Yangon, Myanmar (AP) The Association of Southeast Asian Nations is organizing an emergency team it hopes to send to Myanmar to assess the humanitarian crisis triggered by a cyclone more than a week and a-half ago.
The U.N.'s humanitarian chief welcomes a move by Myanmar's military rulers to allow some asian relief workers to help but he's demanding that other foreign experts be allowed in, too.
u.N. secretary-general Ban Ki-Moon says he's won a commitment from Myanmar's military government to increase the flow of international aid and do all it can to help the more than two million survivors believed to be in jeopardy, lacking adequate food, water or shelter.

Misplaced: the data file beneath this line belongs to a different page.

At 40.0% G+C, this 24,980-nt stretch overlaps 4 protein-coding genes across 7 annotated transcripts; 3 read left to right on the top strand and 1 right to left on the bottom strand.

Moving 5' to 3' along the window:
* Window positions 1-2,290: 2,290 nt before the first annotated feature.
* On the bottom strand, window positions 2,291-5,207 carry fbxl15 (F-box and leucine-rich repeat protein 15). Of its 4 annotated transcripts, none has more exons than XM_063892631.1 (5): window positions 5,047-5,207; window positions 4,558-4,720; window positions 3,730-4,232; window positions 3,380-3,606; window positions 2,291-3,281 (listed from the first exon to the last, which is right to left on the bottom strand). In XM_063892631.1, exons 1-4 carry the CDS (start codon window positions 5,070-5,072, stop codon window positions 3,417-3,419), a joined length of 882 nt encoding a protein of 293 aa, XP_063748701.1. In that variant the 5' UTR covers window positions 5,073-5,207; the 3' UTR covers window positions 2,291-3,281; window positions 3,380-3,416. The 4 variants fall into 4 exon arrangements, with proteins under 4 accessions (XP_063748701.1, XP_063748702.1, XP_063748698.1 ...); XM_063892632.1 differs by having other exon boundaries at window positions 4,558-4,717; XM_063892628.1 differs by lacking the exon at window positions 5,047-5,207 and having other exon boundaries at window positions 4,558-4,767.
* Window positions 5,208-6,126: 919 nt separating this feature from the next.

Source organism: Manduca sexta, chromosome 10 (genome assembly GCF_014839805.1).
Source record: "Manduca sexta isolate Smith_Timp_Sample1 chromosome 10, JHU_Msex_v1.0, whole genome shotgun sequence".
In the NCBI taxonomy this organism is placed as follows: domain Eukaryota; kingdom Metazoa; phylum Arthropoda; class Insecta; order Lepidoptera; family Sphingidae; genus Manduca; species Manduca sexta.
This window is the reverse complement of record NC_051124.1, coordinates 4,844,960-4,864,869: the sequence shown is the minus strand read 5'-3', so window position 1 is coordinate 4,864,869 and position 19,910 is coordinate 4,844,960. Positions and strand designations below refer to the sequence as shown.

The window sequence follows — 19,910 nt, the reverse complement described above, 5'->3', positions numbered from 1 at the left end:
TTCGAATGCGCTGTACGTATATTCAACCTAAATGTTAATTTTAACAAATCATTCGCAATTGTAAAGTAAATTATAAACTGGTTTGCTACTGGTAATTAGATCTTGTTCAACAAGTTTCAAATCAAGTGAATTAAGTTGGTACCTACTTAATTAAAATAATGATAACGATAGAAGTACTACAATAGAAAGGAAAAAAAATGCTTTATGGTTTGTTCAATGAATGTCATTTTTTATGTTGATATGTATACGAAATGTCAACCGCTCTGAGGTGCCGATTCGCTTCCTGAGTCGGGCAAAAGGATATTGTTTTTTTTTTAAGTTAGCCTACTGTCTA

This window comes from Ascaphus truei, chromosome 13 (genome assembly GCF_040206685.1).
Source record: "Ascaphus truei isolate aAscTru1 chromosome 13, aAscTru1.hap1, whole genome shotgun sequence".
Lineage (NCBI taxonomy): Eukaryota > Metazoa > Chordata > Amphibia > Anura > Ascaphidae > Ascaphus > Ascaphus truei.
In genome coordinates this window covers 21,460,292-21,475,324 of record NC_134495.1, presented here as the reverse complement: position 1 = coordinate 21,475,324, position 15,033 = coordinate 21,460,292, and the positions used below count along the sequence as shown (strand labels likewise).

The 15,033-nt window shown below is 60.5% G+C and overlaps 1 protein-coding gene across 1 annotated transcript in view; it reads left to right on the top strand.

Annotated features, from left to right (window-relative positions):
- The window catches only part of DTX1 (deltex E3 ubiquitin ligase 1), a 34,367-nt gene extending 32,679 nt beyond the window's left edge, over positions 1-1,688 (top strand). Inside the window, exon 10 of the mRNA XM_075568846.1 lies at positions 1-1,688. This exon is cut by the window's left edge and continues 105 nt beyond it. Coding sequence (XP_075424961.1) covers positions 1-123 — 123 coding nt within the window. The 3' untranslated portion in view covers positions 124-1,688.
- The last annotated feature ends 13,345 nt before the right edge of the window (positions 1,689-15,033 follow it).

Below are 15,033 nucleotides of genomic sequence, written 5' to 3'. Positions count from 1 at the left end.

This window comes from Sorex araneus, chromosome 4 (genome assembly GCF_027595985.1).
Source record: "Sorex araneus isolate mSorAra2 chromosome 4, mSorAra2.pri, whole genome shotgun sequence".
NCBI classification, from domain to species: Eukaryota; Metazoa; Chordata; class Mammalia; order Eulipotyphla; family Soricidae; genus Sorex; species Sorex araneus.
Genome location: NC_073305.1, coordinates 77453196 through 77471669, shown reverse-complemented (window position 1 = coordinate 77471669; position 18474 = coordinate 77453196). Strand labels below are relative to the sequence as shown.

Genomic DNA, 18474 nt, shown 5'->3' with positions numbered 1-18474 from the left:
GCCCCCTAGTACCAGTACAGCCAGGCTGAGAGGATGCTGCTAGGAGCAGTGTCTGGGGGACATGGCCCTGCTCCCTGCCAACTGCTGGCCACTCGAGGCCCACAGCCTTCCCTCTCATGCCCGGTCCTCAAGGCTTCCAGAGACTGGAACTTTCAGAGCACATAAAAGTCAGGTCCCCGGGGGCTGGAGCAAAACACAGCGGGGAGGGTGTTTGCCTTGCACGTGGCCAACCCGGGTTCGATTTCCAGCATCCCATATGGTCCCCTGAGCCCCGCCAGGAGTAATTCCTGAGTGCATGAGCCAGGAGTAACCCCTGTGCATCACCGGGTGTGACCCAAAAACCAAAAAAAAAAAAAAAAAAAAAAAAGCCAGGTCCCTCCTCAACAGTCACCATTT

Aid workers and survivors report horrid conditions, amid indications the government is hoarding relief supplies, not helping those in need.
The red cross estimates the cyclone death toll could be as high as 128,000. That's a much larger figure than the government tally of fewer than 39,000.
The grim forecast comes as heavy rains continue to disrupt aid operations, although forecasters are no longer predicting a second cyclone.